“Imagine Earth as a planet to discover” is the slogan that brought together nine partners around “Exoplanète Terre”—a series of events organized in France to examine future perspectives in art and science on technological and environmental issues.
Exoplanet Earth launched on March 22 at École nationale supérieure des Arts Décoratifs (EnsAD) in Paris with the official presentation of partners, events, festivals and talks planned around the greater Paris region for 2019-2020. “We need to tell stories,” announced Jean-Marc Chomaz, artist-physicist and co-chairman of the Parisian Chaire arts et sciences, together with Samuel Bianchini, artist and professor at EnsAD. The words chosen for the opening emphasized the importance for the arts and sciences to venture beyond their disciplinary frameworks in order to imagine the future of a planet that we still do not fully understand.
“Exoplanets cast shadows on their sun,” said Chomaz, who is also research director at CNRS LadHyX lab of Ecole polytechnique. “This is the only trace we have of their existence.” Chomaz compared the project’s mission to discover the exoplanet Earth with our knowledge of cells: “We know facts about cells, but we don’t know why cells function the way they do.” Exoplanet Earth will mix fiction, artistic expressions and scientific knowledge to explore our interdependence with our natural environment.
According to Chomaz, this means the public also needs to change behaviors. An artist might behave like a physicist, or the opposite, or something else altogether. Both arts and sciences must imagine how they might cooperate in the future. One way of doing this is to imagine Earth as a planet that has yet to be discovered. And that’s exactly what we did that evening.
Exoplanet Earth includes key organizations from the Paris region in the fields of art, science and technology: Biennale Siana in Évry, Chaire Arts et Sciences, Ecole Polytechnique, EnsAD, Némo International Biennial of Digital Arts at Centquatre in Paris, CAC Brétigny, Domaine départemental de Chamarande, Collectif Culture 91 and University Paris-Saclay, in connection with Makery and TRAS (Transversale des Réseaux Arts-Sciences).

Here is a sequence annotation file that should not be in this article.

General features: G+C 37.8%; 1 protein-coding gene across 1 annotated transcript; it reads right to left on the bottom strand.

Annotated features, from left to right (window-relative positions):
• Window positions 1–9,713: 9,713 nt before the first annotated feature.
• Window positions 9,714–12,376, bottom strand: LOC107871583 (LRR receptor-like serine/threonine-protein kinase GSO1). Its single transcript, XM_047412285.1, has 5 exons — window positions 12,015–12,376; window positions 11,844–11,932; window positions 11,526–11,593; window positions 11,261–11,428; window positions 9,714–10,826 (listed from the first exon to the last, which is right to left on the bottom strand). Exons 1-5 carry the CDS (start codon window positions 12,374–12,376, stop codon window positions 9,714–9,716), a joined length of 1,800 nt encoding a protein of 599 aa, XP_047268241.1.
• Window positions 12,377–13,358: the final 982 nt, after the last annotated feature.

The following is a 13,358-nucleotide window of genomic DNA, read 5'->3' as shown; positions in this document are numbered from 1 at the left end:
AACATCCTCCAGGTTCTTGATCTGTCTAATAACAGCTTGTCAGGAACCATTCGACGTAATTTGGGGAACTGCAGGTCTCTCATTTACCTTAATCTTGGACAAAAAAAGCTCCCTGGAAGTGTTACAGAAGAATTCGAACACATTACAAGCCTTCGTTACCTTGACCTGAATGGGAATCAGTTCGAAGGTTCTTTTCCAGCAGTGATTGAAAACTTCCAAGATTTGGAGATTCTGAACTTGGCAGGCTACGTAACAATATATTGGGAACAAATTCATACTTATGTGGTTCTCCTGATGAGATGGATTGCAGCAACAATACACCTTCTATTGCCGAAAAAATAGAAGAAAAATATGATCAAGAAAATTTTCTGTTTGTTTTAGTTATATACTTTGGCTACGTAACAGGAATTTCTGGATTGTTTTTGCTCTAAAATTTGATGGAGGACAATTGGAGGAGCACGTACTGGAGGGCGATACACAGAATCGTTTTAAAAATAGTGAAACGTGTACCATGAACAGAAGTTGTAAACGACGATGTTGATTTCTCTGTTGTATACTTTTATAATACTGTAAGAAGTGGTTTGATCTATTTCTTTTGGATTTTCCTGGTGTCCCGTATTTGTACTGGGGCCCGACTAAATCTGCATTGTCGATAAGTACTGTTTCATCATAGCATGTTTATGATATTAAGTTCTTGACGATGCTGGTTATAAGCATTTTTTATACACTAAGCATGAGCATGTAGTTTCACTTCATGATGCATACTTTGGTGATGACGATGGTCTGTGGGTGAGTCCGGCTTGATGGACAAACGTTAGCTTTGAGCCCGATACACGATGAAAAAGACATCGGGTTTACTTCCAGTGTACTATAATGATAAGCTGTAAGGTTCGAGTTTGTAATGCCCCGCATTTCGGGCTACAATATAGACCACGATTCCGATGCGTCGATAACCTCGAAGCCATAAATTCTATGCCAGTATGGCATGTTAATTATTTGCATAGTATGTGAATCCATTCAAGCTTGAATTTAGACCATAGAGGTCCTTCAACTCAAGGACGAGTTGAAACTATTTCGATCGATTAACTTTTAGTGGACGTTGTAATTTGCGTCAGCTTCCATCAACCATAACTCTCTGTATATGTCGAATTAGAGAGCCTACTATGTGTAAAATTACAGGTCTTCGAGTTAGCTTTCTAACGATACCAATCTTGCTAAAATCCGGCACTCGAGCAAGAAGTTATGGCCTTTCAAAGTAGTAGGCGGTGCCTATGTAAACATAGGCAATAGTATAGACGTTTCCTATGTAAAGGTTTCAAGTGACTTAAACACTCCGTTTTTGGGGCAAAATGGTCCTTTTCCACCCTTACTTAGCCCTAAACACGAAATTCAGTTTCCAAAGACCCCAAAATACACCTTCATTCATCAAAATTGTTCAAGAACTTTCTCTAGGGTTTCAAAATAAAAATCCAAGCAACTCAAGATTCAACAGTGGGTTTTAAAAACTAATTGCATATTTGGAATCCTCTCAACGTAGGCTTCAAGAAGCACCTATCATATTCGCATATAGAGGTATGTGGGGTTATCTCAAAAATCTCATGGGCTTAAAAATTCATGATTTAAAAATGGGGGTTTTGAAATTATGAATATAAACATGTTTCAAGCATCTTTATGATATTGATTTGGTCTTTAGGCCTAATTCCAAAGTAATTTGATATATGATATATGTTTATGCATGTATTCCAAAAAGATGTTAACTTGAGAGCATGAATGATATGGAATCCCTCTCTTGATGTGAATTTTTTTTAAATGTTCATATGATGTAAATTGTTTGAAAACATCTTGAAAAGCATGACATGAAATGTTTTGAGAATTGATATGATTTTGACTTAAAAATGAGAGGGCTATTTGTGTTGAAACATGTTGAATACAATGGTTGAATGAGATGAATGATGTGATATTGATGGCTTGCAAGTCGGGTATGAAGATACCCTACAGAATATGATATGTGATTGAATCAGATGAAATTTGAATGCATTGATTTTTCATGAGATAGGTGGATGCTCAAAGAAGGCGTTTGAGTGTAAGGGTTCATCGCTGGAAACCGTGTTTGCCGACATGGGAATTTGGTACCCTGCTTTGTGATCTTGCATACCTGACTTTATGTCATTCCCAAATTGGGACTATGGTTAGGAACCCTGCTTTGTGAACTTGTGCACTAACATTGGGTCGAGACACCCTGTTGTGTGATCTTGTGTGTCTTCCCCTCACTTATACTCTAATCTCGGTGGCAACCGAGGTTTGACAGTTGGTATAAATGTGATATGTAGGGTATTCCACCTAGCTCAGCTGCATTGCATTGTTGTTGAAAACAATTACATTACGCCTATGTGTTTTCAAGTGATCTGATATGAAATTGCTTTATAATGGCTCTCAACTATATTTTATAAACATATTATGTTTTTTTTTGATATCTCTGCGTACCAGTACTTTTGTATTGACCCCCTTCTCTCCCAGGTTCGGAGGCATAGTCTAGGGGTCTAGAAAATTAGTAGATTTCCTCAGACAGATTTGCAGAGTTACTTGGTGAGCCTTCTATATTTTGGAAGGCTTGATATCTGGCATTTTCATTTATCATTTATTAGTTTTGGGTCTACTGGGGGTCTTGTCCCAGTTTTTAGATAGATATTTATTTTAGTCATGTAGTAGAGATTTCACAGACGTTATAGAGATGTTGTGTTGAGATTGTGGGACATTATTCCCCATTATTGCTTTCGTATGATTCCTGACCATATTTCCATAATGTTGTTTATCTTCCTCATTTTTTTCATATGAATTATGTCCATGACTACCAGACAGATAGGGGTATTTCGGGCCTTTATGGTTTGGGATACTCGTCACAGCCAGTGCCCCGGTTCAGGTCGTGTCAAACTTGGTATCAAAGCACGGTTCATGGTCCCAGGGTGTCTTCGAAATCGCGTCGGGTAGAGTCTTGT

The extensive partner network presented a wide range of events planned for 2019-2020. One of the first approaching deadlines is May 19, for the Carasso Foundation’s “Composer les savoirs”. The 2019 Open Call encourages cooperation between artists, researchers and citizens to better understand mutations between art, social sciences and the humanities, characteristic of the evolving epistemology of the years ahead. For this year, 600,000 euros will be allocated for 10 to 12 projects in France.
Within Exoplanet Earth, the 8th Biennale Siana will be held in Evry from March 28 through May 4. This year’s theme, presented by festival curator Nicolas Rosette, is The principle of GlaDOS, about artificial intelligence in art and examples of real-world applications.
Another festival, the Némo International Biennial of Digital Arts, will take place from October 3, 2019 to February 9, 2020 at Le Centquatre as usual, as well as around Paris. According to festival director Gilles Alvarez, the biennial explores anthropotechniques, ecology, robots and cyborgs, post-Anthropocene and post-human conditions, and the archaeology of homo sapiens stupidus. This year’s main 4-month-long exhibition is entitled “So far, so good?”. The event will challenge viewers with a post-human perspective, set inside an abandoned museum in a world where humans have already ceased to exist.
Planet Earth: so far, so close
Does the cognitive narrative of the exoplanet already exist, or do we need to build it? To better understand the Exoplanet Earth in practice, Le Clair Obscur offered volunteers the opportunity to participate in a happening entitled Exoterritories, in which they follow an audio-guided exploration of our planet, fully-equipped in cosmonaut spacesuits. So we hit the streets of Paris’s 5th arrondissement, following instructions and investigating the planet around the Pantheon by gathering all necessary information left behind by creatures called humans. Never was the contact with them so endearingly alienating and so pleasantly explorable. What might look like a carnival from afar may one day represent a serious attempt to imagine the future work of researchers of planet Earth.
Exoplanète Terre website